7 Unexpected VR Game Genres That Are Actually Good

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7 Unexpected VR Game Genres That Are Actually Good
February 20, 2021

Not all game genres make immediate sense for VR, but some of the very best VR games out there don’t initially sound like good ideas on paper. Here are 7 VR games in unexpected genres that are, actually, pretty good.

 

Considering Virtual Reality’s immersive nature, it’s hard to argue that some gaming genres naturally fit VR better than others. This is particularly true within rhythm, fitness, FPS and horror games, which all lend themselves favorably to first-person gameplay. Whether you’ve been working up a sweat in Beat Saber to your favorite songs, shooting up enemies in Onward or subjecting yourself to ghostly terrors within Phasmophobia, there’s been no lack of options for fans of these genres.

 

Modern VR is more accessible than ever, thanks to efforts like Oculus Quest 2, and having moved past those formative years, developers are continuously getting more creative. Genres we wouldn’t normally expect to work within this space have begun making an impact, bringing us some fine experiences worth looking into. From battle royales to visual novels, these are some of the best examples we’ve seen of this so far in no particular order.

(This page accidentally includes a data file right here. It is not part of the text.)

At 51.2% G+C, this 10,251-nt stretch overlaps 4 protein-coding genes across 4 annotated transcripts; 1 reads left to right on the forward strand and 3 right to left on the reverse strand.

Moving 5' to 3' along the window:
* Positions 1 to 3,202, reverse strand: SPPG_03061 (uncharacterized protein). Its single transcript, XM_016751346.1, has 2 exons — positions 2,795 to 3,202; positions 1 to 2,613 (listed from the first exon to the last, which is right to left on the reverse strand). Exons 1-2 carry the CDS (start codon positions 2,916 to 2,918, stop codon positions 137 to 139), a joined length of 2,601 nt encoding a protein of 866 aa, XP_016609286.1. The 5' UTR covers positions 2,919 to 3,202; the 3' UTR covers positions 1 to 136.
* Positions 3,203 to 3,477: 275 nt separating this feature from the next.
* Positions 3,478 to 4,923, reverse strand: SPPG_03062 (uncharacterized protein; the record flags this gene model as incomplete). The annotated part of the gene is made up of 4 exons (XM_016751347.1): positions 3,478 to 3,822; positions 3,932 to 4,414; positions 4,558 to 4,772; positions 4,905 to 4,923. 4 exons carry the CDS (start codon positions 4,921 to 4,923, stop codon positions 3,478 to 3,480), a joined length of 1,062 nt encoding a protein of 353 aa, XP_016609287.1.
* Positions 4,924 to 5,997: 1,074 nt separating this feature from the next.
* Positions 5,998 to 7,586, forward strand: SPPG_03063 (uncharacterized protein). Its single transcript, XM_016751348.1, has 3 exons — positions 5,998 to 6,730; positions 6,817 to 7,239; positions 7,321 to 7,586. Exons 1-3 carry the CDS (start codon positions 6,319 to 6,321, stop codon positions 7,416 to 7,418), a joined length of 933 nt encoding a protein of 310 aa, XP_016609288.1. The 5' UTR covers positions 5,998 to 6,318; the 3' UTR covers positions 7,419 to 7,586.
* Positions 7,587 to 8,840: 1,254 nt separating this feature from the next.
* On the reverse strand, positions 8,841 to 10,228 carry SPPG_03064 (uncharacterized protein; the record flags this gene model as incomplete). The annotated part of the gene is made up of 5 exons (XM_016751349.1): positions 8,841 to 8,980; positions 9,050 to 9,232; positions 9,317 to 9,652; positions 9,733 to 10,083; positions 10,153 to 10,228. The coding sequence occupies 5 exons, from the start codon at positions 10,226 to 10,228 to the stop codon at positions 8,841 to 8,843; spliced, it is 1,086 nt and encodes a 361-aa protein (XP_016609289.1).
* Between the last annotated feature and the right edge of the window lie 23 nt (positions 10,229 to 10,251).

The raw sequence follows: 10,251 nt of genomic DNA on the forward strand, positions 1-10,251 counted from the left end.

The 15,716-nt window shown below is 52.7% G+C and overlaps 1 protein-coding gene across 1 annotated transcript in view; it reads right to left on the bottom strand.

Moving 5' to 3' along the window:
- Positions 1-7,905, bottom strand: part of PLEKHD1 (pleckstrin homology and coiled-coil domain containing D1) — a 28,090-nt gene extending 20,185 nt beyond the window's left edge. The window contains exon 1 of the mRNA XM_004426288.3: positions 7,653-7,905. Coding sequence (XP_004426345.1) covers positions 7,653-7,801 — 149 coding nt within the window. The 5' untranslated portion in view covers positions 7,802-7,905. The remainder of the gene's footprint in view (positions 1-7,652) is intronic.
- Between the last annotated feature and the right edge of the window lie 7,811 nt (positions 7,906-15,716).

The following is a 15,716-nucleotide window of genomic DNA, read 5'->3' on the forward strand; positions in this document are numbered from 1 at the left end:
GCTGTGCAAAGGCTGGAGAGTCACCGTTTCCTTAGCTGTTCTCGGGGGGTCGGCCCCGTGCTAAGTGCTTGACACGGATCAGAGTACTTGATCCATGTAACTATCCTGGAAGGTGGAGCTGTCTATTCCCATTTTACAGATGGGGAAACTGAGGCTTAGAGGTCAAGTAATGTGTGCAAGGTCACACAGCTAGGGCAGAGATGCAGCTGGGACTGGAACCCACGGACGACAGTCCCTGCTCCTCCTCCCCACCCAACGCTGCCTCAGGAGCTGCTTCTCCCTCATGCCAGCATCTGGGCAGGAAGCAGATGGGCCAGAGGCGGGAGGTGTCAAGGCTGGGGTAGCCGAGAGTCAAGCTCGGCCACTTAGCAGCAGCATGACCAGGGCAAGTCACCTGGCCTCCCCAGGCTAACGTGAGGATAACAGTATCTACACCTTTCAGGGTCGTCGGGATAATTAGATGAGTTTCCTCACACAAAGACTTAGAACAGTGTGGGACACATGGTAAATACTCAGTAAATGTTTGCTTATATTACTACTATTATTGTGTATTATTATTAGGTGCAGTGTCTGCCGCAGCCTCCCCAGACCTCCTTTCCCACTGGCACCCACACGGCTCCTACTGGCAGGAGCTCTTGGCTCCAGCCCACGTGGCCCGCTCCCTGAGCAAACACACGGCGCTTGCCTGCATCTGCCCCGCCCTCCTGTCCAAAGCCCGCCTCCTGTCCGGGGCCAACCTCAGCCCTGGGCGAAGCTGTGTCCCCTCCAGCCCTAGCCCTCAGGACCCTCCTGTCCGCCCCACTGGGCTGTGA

Puzzle | Tetris Effect

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We talk a lot about Tetris Effect on UploadVR but there’s good reason for it: it’s absolutely incredible. Having made its way to PSVR, Oculus Quest, PC and Game Pass, no one could’ve expected news of a VR version back in 2018, but it’s a concept which translated surprisingly well. Created by Tetsuya Mizuguchi, best known for working on Rez and upcoming title Humanity, it retained Tetris’ classic gameplay formula, seeing you clear lines by filling a box with shapes, and incorporated that into a stunning cinematic aesthetic. Backed up by an incredible soundtrack and recently implemented multiplayer support, we’d strongly recommend giving it a try if you haven’t already.

Visual Novels | ALTDEUS: Beyond Chronos 

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Though we didn’t think Tokyo Chronos’ attempt to bring visual novels into VR justified using the technology, developers MyDearest expanded upon that initial premise nicely last month with its sequel, ALTDEUS: Beyond Chronos. Featuring a brand-new story, ALTDEUS took us 300 years into Earth’s future, as humanity is forced to flee underground by strange creatures called Meteoras. Playing a mech pilot named Chloe, its down to you to protect humanity from these monsters and your decisions determine just how this story unfolds. It isn’t as immersive as other VR games, but it still makes for a captivating story worth looking into. 

Platformers | Astro Bot: Rescue Mission